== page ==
Domestic only, though, which makes the original trilogy uniquely strong in this comparison since it grossed 50% - 60% there. But even adjusting for inflation makes up for a poor metric since that takes into account average ticket price, but blockbusters nowadays are so much more oriented toward full price weekends, premium screenings, 3D etc. than the average.
Either way, I think the point I made on the other thread stands - the franchise is demographically stagnant for decades and thus increasingly less relevant to pop culture worldwide as population grows and the middle-class expands on Asia and elsewhere (that's not to say, of course, interesting things like fads or popular memes can't happen with Star Wars in the future even if it continues down this path).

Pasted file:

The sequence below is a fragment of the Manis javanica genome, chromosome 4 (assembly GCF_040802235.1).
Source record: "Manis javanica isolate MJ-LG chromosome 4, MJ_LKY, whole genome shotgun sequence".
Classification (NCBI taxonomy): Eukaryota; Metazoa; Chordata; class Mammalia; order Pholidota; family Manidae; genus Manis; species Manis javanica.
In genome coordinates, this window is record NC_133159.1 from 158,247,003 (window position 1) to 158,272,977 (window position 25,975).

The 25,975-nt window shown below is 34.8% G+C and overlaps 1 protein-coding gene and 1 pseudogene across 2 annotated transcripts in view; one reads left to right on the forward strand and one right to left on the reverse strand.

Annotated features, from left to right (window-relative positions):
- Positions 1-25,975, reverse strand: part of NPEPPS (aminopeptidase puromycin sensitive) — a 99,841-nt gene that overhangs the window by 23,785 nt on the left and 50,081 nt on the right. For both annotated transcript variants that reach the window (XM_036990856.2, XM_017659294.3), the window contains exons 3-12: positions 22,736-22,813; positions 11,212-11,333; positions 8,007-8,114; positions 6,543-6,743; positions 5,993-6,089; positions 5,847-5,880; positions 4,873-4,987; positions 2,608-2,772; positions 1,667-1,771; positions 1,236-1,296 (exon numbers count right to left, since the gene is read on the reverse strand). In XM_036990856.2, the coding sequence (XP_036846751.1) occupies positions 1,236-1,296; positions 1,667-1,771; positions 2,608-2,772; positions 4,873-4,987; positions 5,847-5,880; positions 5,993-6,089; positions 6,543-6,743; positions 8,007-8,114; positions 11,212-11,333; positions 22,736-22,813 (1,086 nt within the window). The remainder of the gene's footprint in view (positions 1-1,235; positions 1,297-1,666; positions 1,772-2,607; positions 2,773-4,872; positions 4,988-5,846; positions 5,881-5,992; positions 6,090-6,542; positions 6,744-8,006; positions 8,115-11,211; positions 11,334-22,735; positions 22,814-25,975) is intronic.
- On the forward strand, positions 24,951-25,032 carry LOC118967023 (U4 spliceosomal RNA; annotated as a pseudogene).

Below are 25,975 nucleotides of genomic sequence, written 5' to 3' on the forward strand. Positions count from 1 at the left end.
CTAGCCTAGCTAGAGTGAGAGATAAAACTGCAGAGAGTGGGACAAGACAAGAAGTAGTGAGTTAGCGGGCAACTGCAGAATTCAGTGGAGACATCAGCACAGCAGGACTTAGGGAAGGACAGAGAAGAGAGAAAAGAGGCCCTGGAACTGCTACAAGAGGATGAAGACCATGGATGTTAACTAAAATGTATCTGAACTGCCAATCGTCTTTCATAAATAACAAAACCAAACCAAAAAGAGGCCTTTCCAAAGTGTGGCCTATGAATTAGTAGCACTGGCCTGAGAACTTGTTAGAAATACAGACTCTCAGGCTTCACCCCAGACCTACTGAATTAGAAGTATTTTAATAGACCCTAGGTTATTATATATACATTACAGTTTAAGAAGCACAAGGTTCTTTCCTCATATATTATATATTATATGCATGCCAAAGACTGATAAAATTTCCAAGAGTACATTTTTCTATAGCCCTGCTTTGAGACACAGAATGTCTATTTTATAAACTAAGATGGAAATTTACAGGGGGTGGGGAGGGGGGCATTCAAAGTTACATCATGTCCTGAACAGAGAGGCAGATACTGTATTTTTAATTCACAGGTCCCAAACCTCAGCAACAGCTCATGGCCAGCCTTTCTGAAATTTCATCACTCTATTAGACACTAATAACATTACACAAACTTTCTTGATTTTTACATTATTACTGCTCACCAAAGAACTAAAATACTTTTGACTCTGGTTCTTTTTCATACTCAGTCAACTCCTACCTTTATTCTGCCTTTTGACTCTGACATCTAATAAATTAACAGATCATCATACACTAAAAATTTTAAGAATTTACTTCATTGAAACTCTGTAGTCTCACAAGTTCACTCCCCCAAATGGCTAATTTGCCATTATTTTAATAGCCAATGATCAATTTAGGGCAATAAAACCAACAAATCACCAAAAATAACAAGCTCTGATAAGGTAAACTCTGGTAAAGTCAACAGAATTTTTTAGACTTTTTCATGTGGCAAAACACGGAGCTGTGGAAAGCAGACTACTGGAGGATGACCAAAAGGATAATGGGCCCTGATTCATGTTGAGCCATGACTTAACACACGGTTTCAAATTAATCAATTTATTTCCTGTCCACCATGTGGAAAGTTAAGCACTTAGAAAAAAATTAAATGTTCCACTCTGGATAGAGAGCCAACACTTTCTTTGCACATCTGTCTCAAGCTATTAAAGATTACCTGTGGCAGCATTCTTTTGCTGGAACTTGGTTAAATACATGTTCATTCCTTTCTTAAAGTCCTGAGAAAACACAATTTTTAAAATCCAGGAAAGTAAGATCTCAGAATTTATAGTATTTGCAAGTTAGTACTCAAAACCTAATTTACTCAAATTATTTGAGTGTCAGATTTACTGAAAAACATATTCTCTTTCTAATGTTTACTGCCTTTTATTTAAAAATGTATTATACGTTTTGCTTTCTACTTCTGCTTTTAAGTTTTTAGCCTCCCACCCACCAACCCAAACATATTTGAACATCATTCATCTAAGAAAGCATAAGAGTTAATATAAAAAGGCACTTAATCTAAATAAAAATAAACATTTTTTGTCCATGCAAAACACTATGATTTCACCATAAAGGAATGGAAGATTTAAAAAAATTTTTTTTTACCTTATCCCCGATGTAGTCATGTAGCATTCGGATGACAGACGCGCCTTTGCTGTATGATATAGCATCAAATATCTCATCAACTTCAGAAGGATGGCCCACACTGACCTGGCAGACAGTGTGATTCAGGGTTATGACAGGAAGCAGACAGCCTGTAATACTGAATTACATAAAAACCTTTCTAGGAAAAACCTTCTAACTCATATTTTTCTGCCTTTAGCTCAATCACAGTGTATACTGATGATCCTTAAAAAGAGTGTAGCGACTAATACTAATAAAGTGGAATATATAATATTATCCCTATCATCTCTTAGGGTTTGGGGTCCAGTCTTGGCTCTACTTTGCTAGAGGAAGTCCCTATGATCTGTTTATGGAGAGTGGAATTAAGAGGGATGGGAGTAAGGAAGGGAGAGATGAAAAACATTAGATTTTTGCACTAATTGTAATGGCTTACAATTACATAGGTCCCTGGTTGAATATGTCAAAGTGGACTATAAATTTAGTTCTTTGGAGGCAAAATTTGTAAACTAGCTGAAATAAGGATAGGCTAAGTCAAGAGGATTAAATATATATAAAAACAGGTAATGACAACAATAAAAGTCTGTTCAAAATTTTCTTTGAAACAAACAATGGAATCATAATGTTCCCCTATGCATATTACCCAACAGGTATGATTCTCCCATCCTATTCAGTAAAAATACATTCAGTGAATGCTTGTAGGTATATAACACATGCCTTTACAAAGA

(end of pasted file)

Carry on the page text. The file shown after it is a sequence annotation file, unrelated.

It's true that cinemas have more revenue-enhancing gimmicks than they did in the days of the original or prequel trilogy - but bearing in mind the numbers involved, I think the worst that Disney can be accused of is failing to reverse the damage that Lucas did with the prequels, rather than somehow causing the franchise to sink to new depths (well, aside from Solo of course).
And to be fair, demographic stagnation is a problem a lot of long-established franchises are facing nowadays. Star Wars has actually done pretty well to have held up as long as it has for the past 42 years. Of course, it's possible for a franchise to re-invent and revitalize itself, but doing that with Star Wars is probably going to be a lot harder than it was with, say, James Bond or Star Trek.